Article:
A man speaks on the phone next to a take-out bag at the reception desk at the offices of Seamless in New York January 10, 2012. Online delivery service Seamless is partnered with restaurants in over 30 major cities across the U.S. and Britain.  REUTERS/Brendan McDermid (UNITED STATES - Tags: BUSINESS FOOD) DRINK) - RTR2W4SO

A man speaks on the phone next to a take-out bag at the reception desk at the offices of Seamless in New York January 10, 2012. Online delivery service Seamless is partnered with restaurants in over 30 major cities across the U.S. and Britain. ... REUTERS/Brendan McDermid (UNITED STATES - Tags: BUSINESS FOOD) DRINK) - RTR2W4SO (Reuters)

Seamless and GrubHub Merge: Which Name Should Win?

By Features FOXBusiness

Seamless and GrubHub are merging – but no word yet on the combined company's new name.

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The two online restaurant delivery sites say the merger will offer customers more options, and enable the companies to combine technological resources.

So far, the merger seems very friendly: GrubHub CEO Matt Maloney and Seamless CEO Jonathan Zabusky will share responsibility, as CEO and president, respectively, of the new company. But when it comes to choosing a new name, Zimmerman Advertising Chief Marketing Officer Cliff Courtney says the discussions may become heated.

“You can’t get to the other side of the pool unless you let go of one side first,” says Courtney, “but letting go of your name is a big deal!”

He says it will be difficult for the Seamless and GrubHub leaders to choose the best name for the combined company, because they’re too close to the issue. And it may be particularly touchy, if the best solution is choosing one name over the other.

“It’s hard and expensive to start over with a new name,” says Landor managing director Allen Adamson. “You lose a lot of equity, name recognition – consumers know what they are.”

Branding Experts: Which Name Should Win

Courtney says it’s important to let the consumers decide which name should win.

“You want to find out if there’s value in either name,” he says. “The big consideration is which name is bigger – not which company is bigger.”

He says choosing the name with greater value and brand equity saves the company a lot of time explaining who they are, and the services they provide.

Aside from letting the customer decide, both branding experts agree their first pick would be GrubHub.

“GrubHub is more explanatory … I get it. Seamless is a little more, ‘What is that?’ It could just as easily be office supplies, or tailoring,” says Courtney.

Adamson says GrubHub is a “stickier” name that is more memorable to users. “It’s more unique, and more category-specific,” he adds.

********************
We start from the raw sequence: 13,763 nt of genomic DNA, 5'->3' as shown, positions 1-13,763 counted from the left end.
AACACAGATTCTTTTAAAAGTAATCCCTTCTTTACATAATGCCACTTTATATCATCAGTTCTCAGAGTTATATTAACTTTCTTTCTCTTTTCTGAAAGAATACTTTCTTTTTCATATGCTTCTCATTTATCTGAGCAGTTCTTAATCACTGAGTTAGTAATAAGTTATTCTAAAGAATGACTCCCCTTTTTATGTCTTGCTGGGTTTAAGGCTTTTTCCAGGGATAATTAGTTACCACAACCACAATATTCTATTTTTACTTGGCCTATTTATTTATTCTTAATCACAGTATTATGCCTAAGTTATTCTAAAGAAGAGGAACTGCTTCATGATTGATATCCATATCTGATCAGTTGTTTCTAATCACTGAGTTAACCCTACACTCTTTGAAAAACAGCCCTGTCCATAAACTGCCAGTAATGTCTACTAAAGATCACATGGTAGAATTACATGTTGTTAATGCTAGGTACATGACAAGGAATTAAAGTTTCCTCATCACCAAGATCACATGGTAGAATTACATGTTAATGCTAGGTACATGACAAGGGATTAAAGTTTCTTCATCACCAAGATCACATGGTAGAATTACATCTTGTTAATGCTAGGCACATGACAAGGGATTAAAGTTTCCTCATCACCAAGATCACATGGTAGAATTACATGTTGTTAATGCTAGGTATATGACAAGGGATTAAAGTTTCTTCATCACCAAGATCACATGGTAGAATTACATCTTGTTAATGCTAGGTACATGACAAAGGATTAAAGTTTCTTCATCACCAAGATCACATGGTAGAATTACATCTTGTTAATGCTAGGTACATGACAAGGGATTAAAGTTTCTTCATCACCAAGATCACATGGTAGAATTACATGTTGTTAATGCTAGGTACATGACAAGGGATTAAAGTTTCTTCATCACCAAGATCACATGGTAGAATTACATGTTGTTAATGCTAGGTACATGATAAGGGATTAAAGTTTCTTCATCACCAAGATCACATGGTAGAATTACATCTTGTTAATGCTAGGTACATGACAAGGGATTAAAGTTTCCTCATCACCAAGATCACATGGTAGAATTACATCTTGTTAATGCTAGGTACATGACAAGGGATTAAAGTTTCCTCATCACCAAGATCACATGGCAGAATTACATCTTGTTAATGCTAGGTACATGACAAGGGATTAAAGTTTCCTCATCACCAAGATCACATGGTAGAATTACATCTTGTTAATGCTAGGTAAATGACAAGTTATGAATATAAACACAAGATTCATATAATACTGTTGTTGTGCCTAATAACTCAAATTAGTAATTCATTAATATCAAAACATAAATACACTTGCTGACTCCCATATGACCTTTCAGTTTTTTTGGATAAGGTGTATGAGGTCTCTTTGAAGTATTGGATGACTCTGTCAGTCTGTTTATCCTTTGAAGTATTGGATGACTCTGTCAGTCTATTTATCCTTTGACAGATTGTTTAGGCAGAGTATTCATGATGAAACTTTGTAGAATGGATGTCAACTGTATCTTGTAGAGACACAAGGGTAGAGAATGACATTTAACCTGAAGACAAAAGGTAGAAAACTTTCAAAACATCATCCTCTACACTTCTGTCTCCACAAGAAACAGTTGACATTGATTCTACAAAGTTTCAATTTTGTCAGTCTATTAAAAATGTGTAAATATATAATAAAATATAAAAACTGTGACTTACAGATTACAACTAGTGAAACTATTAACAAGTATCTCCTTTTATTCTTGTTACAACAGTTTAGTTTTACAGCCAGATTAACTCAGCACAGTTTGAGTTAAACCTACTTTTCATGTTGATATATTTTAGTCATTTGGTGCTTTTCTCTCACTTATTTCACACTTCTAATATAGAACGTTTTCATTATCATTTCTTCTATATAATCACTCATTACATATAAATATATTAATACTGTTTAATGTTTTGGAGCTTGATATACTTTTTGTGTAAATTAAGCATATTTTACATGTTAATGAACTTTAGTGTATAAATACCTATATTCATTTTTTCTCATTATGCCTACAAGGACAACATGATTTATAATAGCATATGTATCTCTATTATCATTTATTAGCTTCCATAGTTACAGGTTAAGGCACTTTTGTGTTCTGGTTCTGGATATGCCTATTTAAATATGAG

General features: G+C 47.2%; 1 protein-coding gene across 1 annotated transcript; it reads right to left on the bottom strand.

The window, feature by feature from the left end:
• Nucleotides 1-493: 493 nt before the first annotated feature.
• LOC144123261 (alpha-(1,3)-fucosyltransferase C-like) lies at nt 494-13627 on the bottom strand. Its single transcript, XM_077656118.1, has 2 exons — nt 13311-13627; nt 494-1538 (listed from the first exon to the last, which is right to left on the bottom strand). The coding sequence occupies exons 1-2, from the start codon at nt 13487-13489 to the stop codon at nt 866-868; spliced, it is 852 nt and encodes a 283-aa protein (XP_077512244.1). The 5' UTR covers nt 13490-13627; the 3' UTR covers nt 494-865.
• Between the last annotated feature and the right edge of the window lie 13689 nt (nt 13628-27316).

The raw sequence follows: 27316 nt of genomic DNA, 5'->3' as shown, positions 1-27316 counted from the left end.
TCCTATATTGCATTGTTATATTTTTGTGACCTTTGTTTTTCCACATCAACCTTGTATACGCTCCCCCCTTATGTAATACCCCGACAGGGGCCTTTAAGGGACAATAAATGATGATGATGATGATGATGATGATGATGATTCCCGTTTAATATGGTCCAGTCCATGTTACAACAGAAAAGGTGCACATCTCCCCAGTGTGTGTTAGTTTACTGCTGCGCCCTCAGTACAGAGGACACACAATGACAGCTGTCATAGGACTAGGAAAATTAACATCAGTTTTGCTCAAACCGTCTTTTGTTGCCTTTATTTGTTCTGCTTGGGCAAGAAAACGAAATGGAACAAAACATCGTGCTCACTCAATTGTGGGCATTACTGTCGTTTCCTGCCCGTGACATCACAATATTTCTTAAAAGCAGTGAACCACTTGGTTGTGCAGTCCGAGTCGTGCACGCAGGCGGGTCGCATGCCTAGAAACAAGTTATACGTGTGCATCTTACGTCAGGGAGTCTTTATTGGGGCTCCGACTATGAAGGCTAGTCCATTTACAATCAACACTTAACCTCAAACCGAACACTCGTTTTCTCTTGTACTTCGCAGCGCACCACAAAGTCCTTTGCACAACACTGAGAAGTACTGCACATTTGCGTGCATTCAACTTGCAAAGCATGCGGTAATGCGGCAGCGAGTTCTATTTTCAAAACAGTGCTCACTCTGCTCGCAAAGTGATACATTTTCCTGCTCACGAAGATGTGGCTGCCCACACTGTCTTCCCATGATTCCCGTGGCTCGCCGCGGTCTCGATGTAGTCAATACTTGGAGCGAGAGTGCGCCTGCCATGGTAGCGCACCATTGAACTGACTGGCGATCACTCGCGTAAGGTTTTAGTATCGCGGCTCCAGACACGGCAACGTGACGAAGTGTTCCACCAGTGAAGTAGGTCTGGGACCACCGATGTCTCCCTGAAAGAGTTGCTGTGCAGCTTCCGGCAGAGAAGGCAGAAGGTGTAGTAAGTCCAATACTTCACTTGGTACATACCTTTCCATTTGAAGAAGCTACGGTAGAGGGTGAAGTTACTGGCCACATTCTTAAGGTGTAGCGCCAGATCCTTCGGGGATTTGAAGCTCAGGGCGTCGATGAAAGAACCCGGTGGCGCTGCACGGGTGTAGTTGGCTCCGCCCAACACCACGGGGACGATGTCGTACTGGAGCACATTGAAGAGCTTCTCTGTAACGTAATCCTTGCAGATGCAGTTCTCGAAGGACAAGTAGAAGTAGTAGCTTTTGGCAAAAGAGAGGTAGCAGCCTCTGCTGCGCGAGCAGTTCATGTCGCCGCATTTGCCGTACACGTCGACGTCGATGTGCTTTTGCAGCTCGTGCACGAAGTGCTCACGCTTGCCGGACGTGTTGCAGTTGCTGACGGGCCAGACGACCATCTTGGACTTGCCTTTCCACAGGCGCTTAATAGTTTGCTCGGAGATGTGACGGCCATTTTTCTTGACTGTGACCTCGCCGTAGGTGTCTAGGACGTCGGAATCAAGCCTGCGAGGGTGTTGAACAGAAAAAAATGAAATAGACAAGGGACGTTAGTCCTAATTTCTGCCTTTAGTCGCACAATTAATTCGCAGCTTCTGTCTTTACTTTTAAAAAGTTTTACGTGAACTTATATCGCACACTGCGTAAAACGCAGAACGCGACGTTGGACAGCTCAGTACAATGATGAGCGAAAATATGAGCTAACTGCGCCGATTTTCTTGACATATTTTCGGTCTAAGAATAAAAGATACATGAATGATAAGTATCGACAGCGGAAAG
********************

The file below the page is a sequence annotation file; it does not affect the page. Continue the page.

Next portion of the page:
Whichever name wins, Adamson and Courtney say the challenge will be making sure the transition doesn’t alienate users.

“If your login doesn’t need to change, customers will be more likely to accept it,” says Courtney.

Aside from logistical concerns, Adamson says it’s crucial to communicate to customers why the merger is happening, and why the name will be changing.

Why Established Companies Change Names

In the case of a merger, it becomes necessary to combine names, pick one or choose a new name altogether. But there are other reasons why businesses should consider name changes.

“If the name has been damaged and is creating more problems than it’s solving, it may be better to start with a clean sheet of paper,” advises Adamson.

It may also be necessary if your core product offering has shifted, and the current name doesn’t reflect the change in business.

“If it ties you to an obsolete product or to a demographic that’s dying off, those are variables to consider,” says Courtney.

If you are considering a name change, Courtney suggests choosing a name that “makes people feel good.”

“Carvel has a name with meaning,” says Courtney, but only because the company has been successful for years. In contrast, he says, “Pinkberry right away puts a smile on my face … I would buy from them.”

As for the recent trend in abstract names – think Google, Amazon and Monster – Courtney says there are both pros and cons.

“It gives you more flexibility [to change your services] but you need to work harder to explain what you do for a living,” he says. “If the name has meaning, you don’t need to do as much work.”
 

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